Reflections on NaNoWriMo 2019

On November 29, 2019 I “won” National Novel Writing Month (NaNoWriMo) by writing 50,000 words of a novel during the month. I set a goal for another 50,000 in December, and hope with that I’ll have enough to call my first draft done. It will be done when it’s done though, so I plan to just keep writing until the story ends. I’ll know it when I see it, I think.

Since the end of NaNoWriMo, I’ve been trying to make it back here for a recap, but oof, that’s been tough! The whole writing-with-a-pen-on-a-whim thing turned out awesome. I love it. I love my teal Leuchtturm1917 again, which was a saga in itself. I love my fountain pens. I love writing stories this way. What I do not love is typing on a keyboard and staring at a back lit screen, which is sort of necessary for blogging. I’m working on a way to overcome that resistance though, because I do find a lot of value in keeping up with the blog.

So, with that, the first lesson I learned during NaNoWriMo is that I very strongly prefer paper for writing. I’ve even switched to paper for some work-related writing. I’ve been dreading the thought of writing my second draft of the novel on a computer. It sounds awful and makes my face scrunchy. Writing on a computer feels like work and writing on paper feels like art. I want to make art. I do enough work. Writing on paper forces me to slow down and think which has allowed me to slow down and think. This is a gift.

I also learned that I don’t have to be so damn precious about everything. I have been paralyzed by perfectionism in the past. I have embraced Anne Lamott’s concept of the “shitty first draft.” My story and my notebook are messy. I wrote lots of bits that aren’t going to end up in the final draft, or even the next draft. I already plan to toss the first 8,500 words. Good riddance. I wrote another 6,500 in the middle that consists of backstory for a supporting character and encyclopedic explanation about the world I’m building. These were things I needed to know, but I’m not sure yet that the reader will.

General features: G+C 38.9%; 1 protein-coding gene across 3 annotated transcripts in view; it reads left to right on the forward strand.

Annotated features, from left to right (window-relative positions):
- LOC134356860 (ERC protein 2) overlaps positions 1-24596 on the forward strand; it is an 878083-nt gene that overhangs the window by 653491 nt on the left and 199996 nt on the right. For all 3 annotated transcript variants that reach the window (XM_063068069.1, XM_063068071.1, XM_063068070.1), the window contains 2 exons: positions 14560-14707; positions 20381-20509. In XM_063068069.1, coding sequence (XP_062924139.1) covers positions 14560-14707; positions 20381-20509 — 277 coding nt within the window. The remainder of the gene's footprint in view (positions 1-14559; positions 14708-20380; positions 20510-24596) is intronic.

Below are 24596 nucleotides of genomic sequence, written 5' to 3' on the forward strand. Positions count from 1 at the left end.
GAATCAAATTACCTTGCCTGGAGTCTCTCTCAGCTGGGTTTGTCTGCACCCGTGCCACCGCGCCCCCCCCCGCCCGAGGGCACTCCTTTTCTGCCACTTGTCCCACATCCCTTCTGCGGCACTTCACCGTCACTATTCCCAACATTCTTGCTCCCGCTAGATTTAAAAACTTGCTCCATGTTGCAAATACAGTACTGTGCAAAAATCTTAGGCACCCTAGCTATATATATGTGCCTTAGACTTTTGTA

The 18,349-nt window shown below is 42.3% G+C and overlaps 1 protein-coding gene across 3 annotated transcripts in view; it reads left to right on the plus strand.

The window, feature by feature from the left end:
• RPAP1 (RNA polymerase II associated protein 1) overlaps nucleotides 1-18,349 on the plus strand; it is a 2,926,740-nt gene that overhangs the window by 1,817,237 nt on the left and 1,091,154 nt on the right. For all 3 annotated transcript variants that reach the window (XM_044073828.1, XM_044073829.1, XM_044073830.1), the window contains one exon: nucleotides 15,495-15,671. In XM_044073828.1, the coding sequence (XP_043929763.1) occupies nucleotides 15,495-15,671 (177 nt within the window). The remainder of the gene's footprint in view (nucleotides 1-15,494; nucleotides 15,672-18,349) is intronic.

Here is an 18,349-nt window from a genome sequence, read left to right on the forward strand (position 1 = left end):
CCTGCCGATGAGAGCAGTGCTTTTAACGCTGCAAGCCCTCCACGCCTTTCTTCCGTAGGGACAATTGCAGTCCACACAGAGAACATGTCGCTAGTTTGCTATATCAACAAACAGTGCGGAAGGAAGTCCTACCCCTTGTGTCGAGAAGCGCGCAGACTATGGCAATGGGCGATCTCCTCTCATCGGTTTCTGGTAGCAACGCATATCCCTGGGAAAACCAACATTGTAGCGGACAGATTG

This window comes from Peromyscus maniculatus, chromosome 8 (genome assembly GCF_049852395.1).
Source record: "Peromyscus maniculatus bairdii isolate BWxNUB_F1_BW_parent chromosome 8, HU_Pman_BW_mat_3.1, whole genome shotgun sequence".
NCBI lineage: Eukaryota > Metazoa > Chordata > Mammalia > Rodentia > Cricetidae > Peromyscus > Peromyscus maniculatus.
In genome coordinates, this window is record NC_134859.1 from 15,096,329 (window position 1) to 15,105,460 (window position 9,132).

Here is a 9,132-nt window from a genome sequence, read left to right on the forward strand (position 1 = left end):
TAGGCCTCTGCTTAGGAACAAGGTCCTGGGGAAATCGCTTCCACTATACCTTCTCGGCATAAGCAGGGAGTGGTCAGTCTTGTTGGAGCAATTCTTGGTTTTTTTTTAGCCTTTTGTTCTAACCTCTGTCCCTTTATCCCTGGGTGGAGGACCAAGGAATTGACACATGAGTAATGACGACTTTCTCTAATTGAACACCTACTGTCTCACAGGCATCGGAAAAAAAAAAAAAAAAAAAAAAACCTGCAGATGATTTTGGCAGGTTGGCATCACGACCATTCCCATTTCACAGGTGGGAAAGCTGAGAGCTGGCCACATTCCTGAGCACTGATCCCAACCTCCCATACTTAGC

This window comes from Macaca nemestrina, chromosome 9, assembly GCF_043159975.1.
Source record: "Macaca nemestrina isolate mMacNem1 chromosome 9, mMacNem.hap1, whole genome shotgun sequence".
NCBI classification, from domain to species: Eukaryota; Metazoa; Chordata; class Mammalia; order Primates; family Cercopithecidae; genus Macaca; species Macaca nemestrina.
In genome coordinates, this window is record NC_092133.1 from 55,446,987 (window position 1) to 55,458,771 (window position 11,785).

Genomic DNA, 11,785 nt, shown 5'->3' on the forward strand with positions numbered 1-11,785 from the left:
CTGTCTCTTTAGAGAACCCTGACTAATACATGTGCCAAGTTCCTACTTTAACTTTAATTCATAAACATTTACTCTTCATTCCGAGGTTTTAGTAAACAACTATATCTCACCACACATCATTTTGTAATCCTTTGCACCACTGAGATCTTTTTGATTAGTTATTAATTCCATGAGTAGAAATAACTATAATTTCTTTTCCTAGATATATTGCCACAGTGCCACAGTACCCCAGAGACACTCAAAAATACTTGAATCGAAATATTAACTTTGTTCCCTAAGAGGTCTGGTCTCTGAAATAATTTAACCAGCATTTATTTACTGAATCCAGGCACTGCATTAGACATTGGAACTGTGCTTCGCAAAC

My beautiful teal Leuchtturm1917 is full of cross-outs and misspellings, though less of both than I would have expected. The thanks on that goes to the whole slow-down-and-think phenomenon of writing on paper. The mistakes and messiness don’t bother me at all now. They’re beautiful pieces of the process of creativity.

I learned that I am a finisher. I set a big goal that required diligent effort. I could have just not done it. There would have been no external consequences. But I didn’t quit. I finished. And that feels SO good. I also finished a crochet project I’d been toting around for two years. I finished reading/listening to multiple books. Finishing is a thing I do now.

I also learned that there are many more hours in the day than I previously thought. I wrote 50,000 words during the month by writing around 1,750 each day (less than five 500-word-plus outliers, no days under 500 words). This takes me around two hours per day. I also worked full time. I read books. I crafted. I cooked. I made kombucha. I spent a weekend in Portland. I walked my dogs and rode my horses, though not as much as I would have liked. I spent Thanksgiving with my family. I didn’t miss a single weekly date night.

I’ve learned the magic (MAGIC, I say!) of daily creative practice. Writing every day for a month has unlocked something for me that I have difficulty putting into words. November 2019 has been, hands down no contest, the most creative month of my life. I can’t wait to see what next month holds.